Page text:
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VIEW FROM ABROAD: Bring on the clowns

VIEW FROM ABROAD: Bring on the clowns

IT was said that the American constitution had so many inbuilt checks and balances that it was not possible for the president to change the country’s direction very easily. Welcome to Donald Trump’s kaleidoscopic world where policies and players tumble around like bits of glass, changing the geometric patterns every few minutes. Not a day seems to pass without hair-raising tweets from the White House. It seems we have wandered into the mad hatter’s tea party in Alice in Wonderland.

The latest twist of the Trumpian kaleidoscope has thrown up Anthony Scaramucci — also known as The Mooch — as the new White House communications director. The appointment of this foul-mouthed New York hedge-funder caused Sean Spence, Trump’s press secretary, to hand in his resignation, and now threatens to cause further chaos in an already dysfunctional White House. Following an excoriating public attack carried in The New Yorker in the form of an interview in which shockingly filthy language was used by Scaramucci to denounce Reince Priebus, Trump’s chief of staff, it was the latter who was forced to resign. He is being replaced by John Kelly, the fourth marine general to join Trump’s team.

Nowhere else is Trump’s frustration as evident as in his repeated attempts to repeal the Affordable Medical Care Bill, popularly known as Oba­macare. Last week’s embarrassing defeat by the slimmest of margins (51-49) came about as a result of three Republican senators switching sides to add to Trump’s humiliation. Despite the Republican control of the Senate, the House of Representatives, and the White House, Trump has been unable to pass a single piece of meaningful legislation.

One problem Trump is grappling with is his inability to grasp the difference between being CEO of a private company and president of a large country operating under strict constitutional constraints. Thus, he is constantly being foiled in his attempts to keep his campaign promises by a plethora of laws and rules. Above all, his overriding desire to undo all of Barack Obama’s achievements is being thwarted time and again, something that seems to eat into his vengeful soul.

This turmoil in Washington is reflected in the current incoherence of US foreign policy. Friends and foes are scratching their heads, wondering how the superpower will act and react. Trump’s tweeted bluster has put foreign leaders on edge, but has also caused merriment in chanceries across the world. From leader of the free world to global laughing stock doesn’t take long if Donald Trump is the president.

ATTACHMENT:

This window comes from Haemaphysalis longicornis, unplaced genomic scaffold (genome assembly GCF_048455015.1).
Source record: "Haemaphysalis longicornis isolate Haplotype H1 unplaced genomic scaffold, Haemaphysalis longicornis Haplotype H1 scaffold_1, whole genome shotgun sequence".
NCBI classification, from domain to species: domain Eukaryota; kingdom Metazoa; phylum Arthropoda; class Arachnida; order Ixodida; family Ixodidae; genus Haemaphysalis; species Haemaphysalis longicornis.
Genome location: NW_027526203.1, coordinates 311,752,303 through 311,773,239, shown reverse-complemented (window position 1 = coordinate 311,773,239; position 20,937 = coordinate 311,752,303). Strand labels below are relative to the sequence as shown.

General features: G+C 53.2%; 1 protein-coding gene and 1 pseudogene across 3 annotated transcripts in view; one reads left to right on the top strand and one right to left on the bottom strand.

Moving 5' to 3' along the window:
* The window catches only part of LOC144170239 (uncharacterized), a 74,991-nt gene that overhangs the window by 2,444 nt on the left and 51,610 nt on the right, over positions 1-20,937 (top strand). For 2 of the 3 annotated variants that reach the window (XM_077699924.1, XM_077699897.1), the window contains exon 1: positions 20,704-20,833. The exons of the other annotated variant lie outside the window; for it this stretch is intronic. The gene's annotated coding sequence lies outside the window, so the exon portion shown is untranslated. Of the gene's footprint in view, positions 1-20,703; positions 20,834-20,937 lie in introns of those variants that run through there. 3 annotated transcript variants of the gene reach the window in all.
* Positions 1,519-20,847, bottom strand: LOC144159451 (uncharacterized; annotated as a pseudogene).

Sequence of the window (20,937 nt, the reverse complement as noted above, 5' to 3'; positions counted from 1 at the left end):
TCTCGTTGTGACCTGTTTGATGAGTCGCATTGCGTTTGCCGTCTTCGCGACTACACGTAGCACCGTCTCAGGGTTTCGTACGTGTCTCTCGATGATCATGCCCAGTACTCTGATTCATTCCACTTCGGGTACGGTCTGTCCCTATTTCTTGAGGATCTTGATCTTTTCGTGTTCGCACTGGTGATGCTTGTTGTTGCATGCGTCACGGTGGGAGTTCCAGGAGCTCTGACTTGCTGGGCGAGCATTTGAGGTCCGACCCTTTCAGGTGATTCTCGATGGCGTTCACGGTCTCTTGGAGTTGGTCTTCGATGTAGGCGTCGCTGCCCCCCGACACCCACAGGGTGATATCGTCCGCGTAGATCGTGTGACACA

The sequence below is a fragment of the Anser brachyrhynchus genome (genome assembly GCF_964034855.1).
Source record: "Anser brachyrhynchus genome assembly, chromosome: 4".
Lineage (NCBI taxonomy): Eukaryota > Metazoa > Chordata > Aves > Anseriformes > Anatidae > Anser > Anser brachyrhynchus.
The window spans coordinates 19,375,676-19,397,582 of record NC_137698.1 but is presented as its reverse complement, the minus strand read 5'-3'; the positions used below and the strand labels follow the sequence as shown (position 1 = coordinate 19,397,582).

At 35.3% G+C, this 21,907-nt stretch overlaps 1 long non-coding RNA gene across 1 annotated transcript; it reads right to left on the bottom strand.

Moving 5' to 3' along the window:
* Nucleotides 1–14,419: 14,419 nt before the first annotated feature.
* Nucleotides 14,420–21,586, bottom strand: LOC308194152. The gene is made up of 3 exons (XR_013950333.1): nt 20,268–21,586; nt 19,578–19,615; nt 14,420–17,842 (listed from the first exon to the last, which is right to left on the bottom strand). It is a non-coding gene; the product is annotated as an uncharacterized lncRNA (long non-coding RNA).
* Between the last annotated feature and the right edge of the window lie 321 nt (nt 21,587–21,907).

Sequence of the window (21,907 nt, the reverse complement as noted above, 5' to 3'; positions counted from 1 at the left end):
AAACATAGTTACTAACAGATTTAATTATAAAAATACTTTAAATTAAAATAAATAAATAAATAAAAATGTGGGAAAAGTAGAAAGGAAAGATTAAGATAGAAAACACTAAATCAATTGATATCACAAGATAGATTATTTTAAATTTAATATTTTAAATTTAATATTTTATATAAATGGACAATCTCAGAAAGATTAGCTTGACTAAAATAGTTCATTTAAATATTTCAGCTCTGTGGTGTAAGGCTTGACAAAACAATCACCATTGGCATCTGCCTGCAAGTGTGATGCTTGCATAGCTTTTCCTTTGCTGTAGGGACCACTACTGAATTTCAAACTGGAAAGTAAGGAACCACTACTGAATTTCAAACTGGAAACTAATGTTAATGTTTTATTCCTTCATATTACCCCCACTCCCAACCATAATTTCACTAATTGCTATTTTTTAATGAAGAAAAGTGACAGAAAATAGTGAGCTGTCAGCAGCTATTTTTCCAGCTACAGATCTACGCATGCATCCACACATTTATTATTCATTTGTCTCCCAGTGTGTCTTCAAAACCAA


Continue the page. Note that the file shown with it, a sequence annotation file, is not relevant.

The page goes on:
But there is a serious downside to this ongoing circus: when Trump visited Saudi Arabia, he encouraged the ruling family to confront Qatar for its alleged support of terrorist groups in Syria and elsewhere. Never mind that the Saudis have been doing exactly the same thing for years, and the Americans have a major military base in Qatar from where they are conducting operations across the Middle East and the Horn of Africa. The resulting blockade of the tiny kingdom has made the entire region nervous. So clearly, Trump is at odds with his own State Department, leaving American diplomats unsure of the policies they are supposed to push.

In a stinging article in The New Statesman, Nesrine Malik had this to say about Trump: “There is no plan and Trump has nothing in mind. All that we can confidently assert is that the main survival skill of an incompetent is to constantly assail what is normal so that there are no standards any more by which to judge them.”

But many have passed judgement on Trump, and they are far from favourable. He is mocked every day by comedians and media pundits, while ordinary Americans wince each time they see yet another embarrassing tweet from their president. I try and console my American friends by saying that while they have to endure Trump for another three-and-a-half years, Brits will have to live with the consequences of Brexit forever.

But three-and-a-half years in politics can be an eternity. Considering American military might and diplomatic clout, the range of mischief Trump can unleash is truly frightening. Even megalomaniacs like North Korea’s Kim Jong-Un will think twice before provoking the US beyond a certain point, for fear of his own survival. No such constraint exists for Trump as he knows no state has the power to challenge the US, so his tweeted threats and insults do not endanger his survival.

The one constant of the Trump presidency is his determination to undo every vestige of Obama’s legacy. Relentlessly, he has been gunning for the popular Obamacare law that has extended medical care to millions of Americans for the first time. He has taken the US out of the historic Paris accord on carbon emissions, and has undone laws that protected wildlife and trees in some of America’s most scenic regions. Despite this mindless gutting of humane, civilised laws, he continues to draw support from his core constituency.

So why this deep-seated animus against Obama? According to one theory, he felt humiliated by the ex-president’s needling during an annual White House Correspondents’ Dinner in Washington where the president is chief guest, and has the licence to relax and take witty pot shots at the great and the good gathered there. After months of having his US citizenship questioned by Trump, Obama let the bombastic businessman have both barrels. In a video of the event, Trump can be seen scowling and squirming during Obama’s roasting.

Some say that was the moment Trump decided to run for the presidency. If this story is true, Obama’s jokes have clearly boomeranged.

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Published in Dawn, July 31st, 2017

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